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These Leonard Cohen Lyrics Explain Politics Today

11/11/2016 09:30 EST | Updated 11/11/2016 09:30 EST
Matt Crossick/Matt Crossick
Leonard Cohen performing at Wembley Arena in north London.

Leonard Cohen wasn't a particularly political lyricist. He was concerned with the human condition, and he spent more than his share of time peeking into the darkest corners of the human soul.

But, to paraphrase Nietzsche, if you stare into the abyss long enough, the abyss also stares into you. Cohen wrestled with monsters, and he learned a thing or two about them.

Give me absolute control

Over every living soul

And lie beside me, baby, that's an order!

("The Future," 1992)

Remind you of anyone? That song also includes the line "It's lonely here, there's no one left to torture," which could well be an assessment of U.S. foreign relations a few years from now.

But when Cohen did turn political, he reflected an anger and a yearning for justice that might ring true to many today.

Everybody knows that the war is over

Everybody knows the good guys lost

Everybody knows the fight was fixed

The poor stay poor, the rich get rich

That's how it goes

Everybody knows

("Everybody Knows," 1988)

And if you're one of the (I suspect) many people who are entertaining apocalyptic visions as you await Trump's inauguration, Cohen's "The Future" (1992) more or less paints the backdrop for you.

There'll be the breaking of the ancient

western code

Your private life will suddenly explode

There'll be phantoms

There'll be fires on the road

and the white man dancing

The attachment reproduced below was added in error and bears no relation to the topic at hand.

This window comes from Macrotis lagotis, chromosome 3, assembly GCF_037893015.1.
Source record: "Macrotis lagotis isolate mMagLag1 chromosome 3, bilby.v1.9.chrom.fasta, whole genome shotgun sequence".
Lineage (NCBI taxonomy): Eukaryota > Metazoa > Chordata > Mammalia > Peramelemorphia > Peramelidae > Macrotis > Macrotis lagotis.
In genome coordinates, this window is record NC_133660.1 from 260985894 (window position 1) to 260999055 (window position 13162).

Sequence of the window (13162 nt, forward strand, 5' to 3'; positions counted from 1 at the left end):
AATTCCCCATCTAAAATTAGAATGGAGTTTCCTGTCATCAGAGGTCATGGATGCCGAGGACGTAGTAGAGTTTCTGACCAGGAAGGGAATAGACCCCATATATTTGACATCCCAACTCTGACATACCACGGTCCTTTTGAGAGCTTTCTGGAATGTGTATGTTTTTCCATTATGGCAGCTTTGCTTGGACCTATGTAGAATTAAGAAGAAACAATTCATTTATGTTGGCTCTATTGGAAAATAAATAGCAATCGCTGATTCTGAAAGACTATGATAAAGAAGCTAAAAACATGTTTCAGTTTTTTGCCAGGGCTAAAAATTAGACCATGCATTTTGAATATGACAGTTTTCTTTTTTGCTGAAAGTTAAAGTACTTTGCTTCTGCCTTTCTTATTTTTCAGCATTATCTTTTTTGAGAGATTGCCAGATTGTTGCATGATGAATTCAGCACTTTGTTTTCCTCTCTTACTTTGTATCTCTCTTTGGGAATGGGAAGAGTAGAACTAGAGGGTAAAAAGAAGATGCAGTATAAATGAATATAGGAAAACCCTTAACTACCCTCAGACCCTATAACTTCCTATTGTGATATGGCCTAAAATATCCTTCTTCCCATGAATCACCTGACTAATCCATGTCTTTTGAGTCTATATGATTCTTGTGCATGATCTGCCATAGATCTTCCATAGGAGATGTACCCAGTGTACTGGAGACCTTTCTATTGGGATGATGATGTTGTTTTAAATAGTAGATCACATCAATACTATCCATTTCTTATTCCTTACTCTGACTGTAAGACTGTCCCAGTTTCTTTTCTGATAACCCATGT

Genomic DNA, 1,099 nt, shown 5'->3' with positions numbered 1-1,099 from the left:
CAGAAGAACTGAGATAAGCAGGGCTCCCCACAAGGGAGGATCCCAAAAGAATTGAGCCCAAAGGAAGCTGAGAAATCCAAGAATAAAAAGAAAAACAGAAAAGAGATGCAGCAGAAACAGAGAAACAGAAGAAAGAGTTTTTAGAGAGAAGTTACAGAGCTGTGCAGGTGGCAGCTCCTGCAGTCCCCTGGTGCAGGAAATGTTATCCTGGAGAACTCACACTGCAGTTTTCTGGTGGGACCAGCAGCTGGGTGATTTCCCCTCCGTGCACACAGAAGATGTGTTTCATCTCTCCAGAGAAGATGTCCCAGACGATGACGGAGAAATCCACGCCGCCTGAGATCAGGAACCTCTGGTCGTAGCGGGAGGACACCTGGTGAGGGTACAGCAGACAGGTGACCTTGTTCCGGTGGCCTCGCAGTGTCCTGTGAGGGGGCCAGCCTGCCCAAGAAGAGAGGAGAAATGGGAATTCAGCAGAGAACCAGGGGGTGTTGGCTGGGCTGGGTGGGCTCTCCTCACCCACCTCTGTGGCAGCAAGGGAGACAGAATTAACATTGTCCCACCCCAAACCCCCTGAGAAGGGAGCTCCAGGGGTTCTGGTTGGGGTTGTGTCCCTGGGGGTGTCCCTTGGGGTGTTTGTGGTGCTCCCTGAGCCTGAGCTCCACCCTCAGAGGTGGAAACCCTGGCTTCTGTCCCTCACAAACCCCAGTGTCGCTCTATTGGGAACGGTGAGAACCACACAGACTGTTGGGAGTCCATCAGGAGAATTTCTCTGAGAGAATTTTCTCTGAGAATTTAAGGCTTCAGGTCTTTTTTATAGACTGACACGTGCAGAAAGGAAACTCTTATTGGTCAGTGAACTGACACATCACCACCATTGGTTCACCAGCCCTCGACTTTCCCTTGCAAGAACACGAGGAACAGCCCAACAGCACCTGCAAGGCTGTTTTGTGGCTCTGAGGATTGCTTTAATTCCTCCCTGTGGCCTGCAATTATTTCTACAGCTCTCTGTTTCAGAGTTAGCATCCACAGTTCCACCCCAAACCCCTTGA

You'll see a woman

hanging upside down

her features covered by her fallen gown...

A misogynistic armageddon? Check. A "white man dancing"? You bet he is.

Eventually, though, you calm down and move to the resignation and depression stages of grief. Leonard's there for you here, too.

I missed you since the place got wrecked

But I just don't care what happens next

It looks like freedom but it feels like death

It's something in between, I guess

It's closing time

("Closing Time," 1992)

And, not unlike in our current political circumstances, it's often hard to find a silver lining in Cohen's words. But he understood that in the darkest places, in the darkest times, you can still find the most beautiful things. And those things will endure.

...She shows you where to look

Among the garbage and the flowers

There are heroes in the seaweed

There are children in the morning

They are leaning out for love

And they will lean that way forever

("Suzanne," 1967)

Amen, Leonard. Requiem in pace.

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Leonard Cohen Songs